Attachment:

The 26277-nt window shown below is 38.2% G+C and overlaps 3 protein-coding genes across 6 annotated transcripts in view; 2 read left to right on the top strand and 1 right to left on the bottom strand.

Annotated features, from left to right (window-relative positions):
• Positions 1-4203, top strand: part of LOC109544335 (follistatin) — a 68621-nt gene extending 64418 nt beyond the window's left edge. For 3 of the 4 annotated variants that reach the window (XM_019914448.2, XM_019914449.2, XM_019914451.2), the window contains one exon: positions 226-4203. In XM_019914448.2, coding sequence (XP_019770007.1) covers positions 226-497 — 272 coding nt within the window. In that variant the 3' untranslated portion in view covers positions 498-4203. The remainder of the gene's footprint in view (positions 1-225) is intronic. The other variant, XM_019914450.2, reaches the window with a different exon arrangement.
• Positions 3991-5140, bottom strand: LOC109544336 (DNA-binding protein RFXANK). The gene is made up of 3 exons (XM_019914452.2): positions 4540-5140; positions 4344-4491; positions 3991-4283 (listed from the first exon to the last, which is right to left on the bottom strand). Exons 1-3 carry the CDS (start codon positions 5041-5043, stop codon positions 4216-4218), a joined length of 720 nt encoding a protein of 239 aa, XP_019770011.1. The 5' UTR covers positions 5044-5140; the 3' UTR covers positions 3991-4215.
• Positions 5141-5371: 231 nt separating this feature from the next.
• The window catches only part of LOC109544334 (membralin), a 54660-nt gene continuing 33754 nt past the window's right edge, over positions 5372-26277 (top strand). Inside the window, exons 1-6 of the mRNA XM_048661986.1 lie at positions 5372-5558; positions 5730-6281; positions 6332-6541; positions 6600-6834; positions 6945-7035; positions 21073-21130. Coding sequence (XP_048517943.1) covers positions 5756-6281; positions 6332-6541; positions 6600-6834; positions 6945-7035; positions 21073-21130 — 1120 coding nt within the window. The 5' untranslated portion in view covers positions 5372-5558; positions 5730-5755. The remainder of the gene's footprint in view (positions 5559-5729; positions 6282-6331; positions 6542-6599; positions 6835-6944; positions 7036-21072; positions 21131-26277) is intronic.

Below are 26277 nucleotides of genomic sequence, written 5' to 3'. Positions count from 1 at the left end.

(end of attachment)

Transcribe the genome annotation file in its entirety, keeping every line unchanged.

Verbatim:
The 26277-nt window shown below is 38.2% G+C and overlaps 3 protein-coding genes across 6 annotated transcripts in view; 2 read left to right on the top strand and 1 right to left on the bottom strand.

Annotated features, from left to right (window-relative positions):
• Positions 1-4203, top strand: part of LOC109544335 (follistatin) — a 68621-nt gene extending 64418 nt beyond the window's left edge. For 3 of the 4 annotated variants that reach the window (XM_019914448.2, XM_019914449.2, XM_019914451.2), the window contains one exon: positions 226-4203. In XM_019914448.2, coding sequence (XP_019770007.1) covers positions 226-497 — 272 coding nt within the window. In that variant the 3' untranslated portion in view covers positions 498-4203. The remainder of the gene's footprint in view (positions 1-225) is intronic. The other variant, XM_019914450.2, reaches the window with a different exon arrangement.
• Positions 3991-5140, bottom strand: LOC109544336 (DNA-binding protein RFXANK). The gene is made up of 3 exons (XM_019914452.2): positions 4540-5140; positions 4344-4491; positions 3991-4283 (listed from the first exon to the last, which is right to left on the bottom strand). Exons 1-3 carry the CDS (start codon positions 5041-5043, stop codon positions 4216-4218), a joined length of 720 nt encoding a protein of 239 aa, XP_019770011.1. The 5' UTR covers positions 5044-5140; the 3' UTR covers positions 3991-4215.
• Positions 5141-5371: 231 nt separating this feature from the next.
• The window catches only part of LOC109544334 (membralin), a 54660-nt gene continuing 33754 nt past the window's right edge, over positions 5372-26277 (top strand). Inside the window, exons 1-6 of the mRNA XM_048661986.1 lie at positions 5372-5558; positions 5730-6281; positions 6332-6541; positions 6600-6834; positions 6945-7035; positions 21073-21130. Coding sequence (XP_048517943.1) covers positions 5756-6281; positions 6332-6541; positions 6600-6834; positions 6945-7035; positions 21073-21130 — 1120 coding nt within the window. The 5' untranslated portion in view covers positions 5372-5558; positions 5730-5755. The remainder of the gene's footprint in view (positions 5559-5729; positions 6282-6331; positions 6542-6599; positions 6835-6944; positions 7036-21072; positions 21131-26277) is intronic.

Below are 26277 nucleotides of genomic sequence, written 5' to 3'. Positions count from 1 at the left end.